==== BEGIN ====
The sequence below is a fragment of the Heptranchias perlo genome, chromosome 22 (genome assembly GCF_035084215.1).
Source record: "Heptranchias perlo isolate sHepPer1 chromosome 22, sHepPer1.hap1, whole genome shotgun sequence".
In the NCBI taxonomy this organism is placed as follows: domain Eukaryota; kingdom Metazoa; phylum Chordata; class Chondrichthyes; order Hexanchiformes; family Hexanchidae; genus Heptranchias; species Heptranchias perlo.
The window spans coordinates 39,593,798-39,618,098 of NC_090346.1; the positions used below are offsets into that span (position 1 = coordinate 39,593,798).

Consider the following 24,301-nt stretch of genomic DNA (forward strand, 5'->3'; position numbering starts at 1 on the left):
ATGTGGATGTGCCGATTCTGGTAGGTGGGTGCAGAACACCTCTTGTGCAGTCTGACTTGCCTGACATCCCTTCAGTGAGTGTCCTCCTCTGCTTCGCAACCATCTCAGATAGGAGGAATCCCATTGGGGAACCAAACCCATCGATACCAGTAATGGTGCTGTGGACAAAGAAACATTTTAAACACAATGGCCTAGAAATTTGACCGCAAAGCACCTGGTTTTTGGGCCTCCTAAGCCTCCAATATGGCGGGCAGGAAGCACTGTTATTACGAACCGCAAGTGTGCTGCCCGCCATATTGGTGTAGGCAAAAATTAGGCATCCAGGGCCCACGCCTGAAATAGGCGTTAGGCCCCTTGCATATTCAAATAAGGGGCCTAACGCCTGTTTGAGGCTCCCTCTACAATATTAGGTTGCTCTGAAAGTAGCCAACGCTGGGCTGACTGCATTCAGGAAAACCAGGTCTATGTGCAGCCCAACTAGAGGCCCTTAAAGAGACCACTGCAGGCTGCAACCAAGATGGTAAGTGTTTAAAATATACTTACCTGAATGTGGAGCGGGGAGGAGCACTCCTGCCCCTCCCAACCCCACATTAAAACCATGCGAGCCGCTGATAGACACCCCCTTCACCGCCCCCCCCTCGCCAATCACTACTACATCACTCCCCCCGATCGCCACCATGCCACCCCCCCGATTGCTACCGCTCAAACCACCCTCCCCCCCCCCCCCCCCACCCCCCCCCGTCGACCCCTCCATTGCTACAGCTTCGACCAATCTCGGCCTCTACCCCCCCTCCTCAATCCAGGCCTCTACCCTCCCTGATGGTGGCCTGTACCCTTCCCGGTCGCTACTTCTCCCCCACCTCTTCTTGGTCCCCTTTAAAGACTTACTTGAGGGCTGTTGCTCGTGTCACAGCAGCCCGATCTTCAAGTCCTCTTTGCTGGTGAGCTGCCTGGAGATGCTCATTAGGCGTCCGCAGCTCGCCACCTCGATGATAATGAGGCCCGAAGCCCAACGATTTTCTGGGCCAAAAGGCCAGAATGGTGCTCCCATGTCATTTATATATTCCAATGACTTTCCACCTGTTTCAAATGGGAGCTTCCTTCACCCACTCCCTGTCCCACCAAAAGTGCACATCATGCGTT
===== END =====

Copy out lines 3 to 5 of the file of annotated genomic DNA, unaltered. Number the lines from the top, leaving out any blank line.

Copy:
In the NCBI taxonomy this organism is placed as follows: domain Eukaryota; kingdom Metazoa; phylum Chordata; class Chondrichthyes; order Hexanchiformes; family Hexanchidae; genus Heptranchias; species Heptranchias perlo.
The window spans coordinates 39,593,798-39,618,098 of NC_090346.1; the positions used below are offsets into that span (position 1 = coordinate 39,593,798).

Consider the following 24,301-nt stretch of genomic DNA (forward strand, 5'->3'; position numbering starts at 1 on the left):